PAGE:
Tuesday, July 22, 2014

Innovative Teaching

Innov8: Twitter + History = TwHistory

Innov8 TwHistoryMarion Jensen is the founder of the TwHistory project and a senior instructional designer at American Express who has a master’s degree in instructional technology. He is a technology tinkerer, and he is constantly looking for new ways to use social media in learning situations.

GO: What is TwHistory?

Marion: TwHistory answers the question, “What would have happened if people had Twitter 100 or 1,000 years ago?” Twitter is the microblogging site that allows you to post short updates that answer the question “What are you doing right now?” TwHistory allows you to set up a virtual historical reenactment. Instead of dressing up in costumes and recreating historical events, you can do it virtually. An example of a TwHistory reenactment might be the sinking of the Titanic or the Battle of Gettysburg. To my knowledge, there’s really not a way to study or experience history in real time, and TwHistory allows you to do that.

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GO: How do teachers set up the reenactment?

Marion: It’s pretty easy to do. First, a teacher decides on an event, such as the Continental Congress or the sinking of the Titanic. Either the teacher or the students will need to do a little bit of historical research to find out who some of the historical figures were. Hopefully, we’ve got some people who kept journals, or there is some type of written documentation about the event. Students go through those journals or historical documents, and they create tweets based on those events. You put your characters, all of the tweets, and all of the times that the tweets would have gone out into a spreadsheet and you upload it to our site at www.twhistory.org. You connect it with Twitter accounts, and the site will queue up those tweets and start to send it out.

GO: Can anybody set up a reenactment, or does it need to be a teacher?

Marion: Anybody can do it.

GO: Have you had any recent historical events recreated in TwHistory?

Marion: The most recent events that we’ve had are the Cuban Missile Crisis and some around the Civil Rights Movement and the Freedom Rides – about the middle of the 20th century. But certainly you could do anything up to even the present day. The best way to do it is to have a good documented source. With the Cuban Missile Crisis, we have all of the recordings as President Kennedy met with his advisors, so that really makes for some good material to be able to tweet these reenactments.

GO: How does virtually reenacting an event help the students learn about it?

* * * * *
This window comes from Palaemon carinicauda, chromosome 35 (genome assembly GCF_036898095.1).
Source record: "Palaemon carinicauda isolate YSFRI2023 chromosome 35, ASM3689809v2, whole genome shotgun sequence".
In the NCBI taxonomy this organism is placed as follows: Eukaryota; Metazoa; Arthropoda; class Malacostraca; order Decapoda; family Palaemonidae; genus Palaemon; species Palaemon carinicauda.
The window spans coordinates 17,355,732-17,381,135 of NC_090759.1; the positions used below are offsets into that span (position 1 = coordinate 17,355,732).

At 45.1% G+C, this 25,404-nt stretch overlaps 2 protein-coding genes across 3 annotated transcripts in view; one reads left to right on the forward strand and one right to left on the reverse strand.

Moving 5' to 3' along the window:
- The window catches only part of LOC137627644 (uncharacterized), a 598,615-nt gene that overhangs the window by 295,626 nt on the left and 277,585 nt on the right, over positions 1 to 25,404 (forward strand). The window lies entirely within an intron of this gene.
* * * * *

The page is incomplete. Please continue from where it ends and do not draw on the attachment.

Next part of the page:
Marion: A lot of times, the way we learn history is by reading somebody’s interpretation of it. We’re reading from a history book or maybe we’re watching a movie. Historians have gone through original source documentation, and they’ve pulled out what they feel are the most important parts. That’s a great way to learn history; I’m not knocking that. But this provides an interesting way to learn, because the students are diving right into the historical documents themselves. For example, I was following the Cuban Missile Crisis, which was done by a group of high school students. They each played a character: John F. Kennedy, Khrushchev, some of the advisors. One of them was The New York Times, who was tweeting things from the headlines. As the Cuban Missile Crisis was exploding, The New York Times was tweeting baseball scores. I thought, what’s this guy doing? He’s not doing the most important headlines. Then it hit me. This hadn’t leaked out to the press yet, so he was doing exactly what was in the newspapers. That was an insight to me as I followed it, but probably also to the students as they realized this thing went on for three or four days before the press ever got wind of it. Then we saw a tweet from President Kennedy that said we have some reporters asking questions. We’ve got to decide how to present this to the press. Then, the next thing we know it’s all over the headlines in The New York Times. That allowed students a deeper insight that came from searching through the historical documents.

As the Cuban Missile Crisis was exploding, The New York Times was tweeting baseball scores. … Then it hit me. This hadn’t leaked out to the press yet …

GO: How did you get the idea for TwHistory?

Marion: I started using Twitter and was pretty much unimpressed with it. I thought it was just a way for people to follow celebrities, and I didn’t really see the value of it. Then I learned about hashtags. Let’s say I’m attending a conference, and everybody who is attending the conference will post tweets to a particular hashtag. A hashtag is just a number sign, so if I was attending the WCA Conference, I would type my tweet and then put #WCA2011. The first time I followed one of these hashtags, it was almost like I was at the conference, because people would be tweeting about the keynote speaker, and I was hearing all of these voices. I thought, it’s almost like I’m at the conference, but not quite. My next thought was what would happen if we recreated a historical event? You’d almost get the sense that this thing was happening somewhere in real time. Usually when we learn about history, it’s outside of real time. I might study the Battle of Gettysburg, which happened in three days, but maybe I watch a movie and it’s over in three hours. Maybe I take a semester-long course, and it takes me 15 weeks to get through the material. When a battle starts in TwHistory, it happens in real time, and I don’t get to find out exactly what happened until the battle is done. Is everybody safe? Is everybody okay? You don’t know for two or three hours until they start tweeting again. TwHistory provides a unique way to experience history.